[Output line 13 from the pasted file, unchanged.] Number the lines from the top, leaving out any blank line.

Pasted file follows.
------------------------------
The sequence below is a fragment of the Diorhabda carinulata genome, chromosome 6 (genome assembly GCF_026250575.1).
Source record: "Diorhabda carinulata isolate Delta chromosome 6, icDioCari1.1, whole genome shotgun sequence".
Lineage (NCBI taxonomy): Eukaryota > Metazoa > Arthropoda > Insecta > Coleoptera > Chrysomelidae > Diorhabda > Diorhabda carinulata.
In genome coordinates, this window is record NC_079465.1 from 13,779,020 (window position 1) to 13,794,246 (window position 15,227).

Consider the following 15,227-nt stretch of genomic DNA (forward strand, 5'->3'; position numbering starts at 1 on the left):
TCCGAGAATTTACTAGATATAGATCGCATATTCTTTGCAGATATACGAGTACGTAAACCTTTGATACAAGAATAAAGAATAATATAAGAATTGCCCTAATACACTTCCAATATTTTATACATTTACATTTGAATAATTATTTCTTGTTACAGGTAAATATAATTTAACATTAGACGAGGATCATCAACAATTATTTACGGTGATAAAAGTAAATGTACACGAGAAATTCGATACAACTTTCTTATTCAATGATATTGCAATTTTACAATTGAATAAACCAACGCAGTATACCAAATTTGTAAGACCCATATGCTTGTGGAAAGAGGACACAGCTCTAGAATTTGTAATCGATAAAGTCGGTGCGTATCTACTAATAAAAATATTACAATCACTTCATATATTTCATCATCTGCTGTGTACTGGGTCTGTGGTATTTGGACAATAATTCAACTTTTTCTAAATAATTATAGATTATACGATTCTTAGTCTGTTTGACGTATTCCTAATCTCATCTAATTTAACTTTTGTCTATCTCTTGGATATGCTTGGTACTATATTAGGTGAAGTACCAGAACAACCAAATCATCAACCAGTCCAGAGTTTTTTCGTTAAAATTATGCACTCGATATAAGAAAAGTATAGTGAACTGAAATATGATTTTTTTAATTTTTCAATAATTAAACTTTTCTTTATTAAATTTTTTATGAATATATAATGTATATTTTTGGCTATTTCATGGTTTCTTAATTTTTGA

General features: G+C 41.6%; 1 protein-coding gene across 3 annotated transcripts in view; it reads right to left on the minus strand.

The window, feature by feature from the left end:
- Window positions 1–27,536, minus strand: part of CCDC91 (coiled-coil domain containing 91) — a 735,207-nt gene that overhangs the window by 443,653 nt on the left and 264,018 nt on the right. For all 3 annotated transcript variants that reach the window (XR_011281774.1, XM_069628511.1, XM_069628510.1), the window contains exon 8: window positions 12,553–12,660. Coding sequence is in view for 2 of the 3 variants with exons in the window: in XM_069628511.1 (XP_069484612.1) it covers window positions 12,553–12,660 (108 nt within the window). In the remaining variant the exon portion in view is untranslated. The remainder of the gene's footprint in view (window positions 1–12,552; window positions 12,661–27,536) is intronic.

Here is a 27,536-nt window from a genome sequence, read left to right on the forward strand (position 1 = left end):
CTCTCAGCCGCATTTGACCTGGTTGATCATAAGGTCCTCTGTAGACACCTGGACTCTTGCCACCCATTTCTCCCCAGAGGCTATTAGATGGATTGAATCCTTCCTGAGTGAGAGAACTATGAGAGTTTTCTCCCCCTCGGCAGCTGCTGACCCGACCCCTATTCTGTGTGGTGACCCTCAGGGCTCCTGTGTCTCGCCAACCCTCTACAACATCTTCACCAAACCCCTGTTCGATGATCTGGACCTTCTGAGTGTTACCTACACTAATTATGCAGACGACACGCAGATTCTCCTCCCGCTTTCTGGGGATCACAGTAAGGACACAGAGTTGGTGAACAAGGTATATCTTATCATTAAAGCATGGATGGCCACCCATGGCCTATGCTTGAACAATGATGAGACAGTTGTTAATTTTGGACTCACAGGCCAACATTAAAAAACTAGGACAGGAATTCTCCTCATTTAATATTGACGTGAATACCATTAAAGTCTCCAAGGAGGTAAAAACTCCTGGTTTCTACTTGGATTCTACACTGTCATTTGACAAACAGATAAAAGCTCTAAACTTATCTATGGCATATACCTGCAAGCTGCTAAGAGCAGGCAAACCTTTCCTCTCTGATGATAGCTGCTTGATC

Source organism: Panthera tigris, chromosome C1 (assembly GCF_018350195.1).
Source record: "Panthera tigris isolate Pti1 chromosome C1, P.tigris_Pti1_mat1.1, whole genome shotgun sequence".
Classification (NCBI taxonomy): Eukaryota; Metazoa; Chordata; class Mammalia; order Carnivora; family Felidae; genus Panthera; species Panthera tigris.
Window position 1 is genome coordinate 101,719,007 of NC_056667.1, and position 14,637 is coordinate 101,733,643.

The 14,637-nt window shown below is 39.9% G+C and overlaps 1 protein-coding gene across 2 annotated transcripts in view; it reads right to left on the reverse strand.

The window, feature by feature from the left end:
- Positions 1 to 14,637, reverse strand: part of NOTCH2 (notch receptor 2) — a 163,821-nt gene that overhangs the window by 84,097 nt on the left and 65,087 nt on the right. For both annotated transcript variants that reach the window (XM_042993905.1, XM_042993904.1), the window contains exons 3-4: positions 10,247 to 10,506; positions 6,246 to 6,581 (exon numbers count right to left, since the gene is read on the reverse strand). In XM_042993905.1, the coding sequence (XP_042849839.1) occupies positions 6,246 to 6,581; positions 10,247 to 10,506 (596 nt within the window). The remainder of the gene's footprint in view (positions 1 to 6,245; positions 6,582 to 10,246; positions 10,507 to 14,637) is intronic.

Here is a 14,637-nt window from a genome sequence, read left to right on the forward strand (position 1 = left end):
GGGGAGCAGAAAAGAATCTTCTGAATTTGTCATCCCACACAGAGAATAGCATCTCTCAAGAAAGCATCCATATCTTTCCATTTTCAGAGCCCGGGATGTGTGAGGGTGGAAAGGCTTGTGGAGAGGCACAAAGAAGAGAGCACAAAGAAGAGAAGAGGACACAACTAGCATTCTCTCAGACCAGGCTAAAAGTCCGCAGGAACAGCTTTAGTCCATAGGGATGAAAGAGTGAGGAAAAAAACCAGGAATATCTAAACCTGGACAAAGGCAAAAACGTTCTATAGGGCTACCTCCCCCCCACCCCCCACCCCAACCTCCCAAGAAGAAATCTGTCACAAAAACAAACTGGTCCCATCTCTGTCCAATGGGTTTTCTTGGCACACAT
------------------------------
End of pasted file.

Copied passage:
Source record: "Panthera tigris isolate Pti1 chromosome C1, P.tigris_Pti1_mat1.1, whole genome shotgun sequence".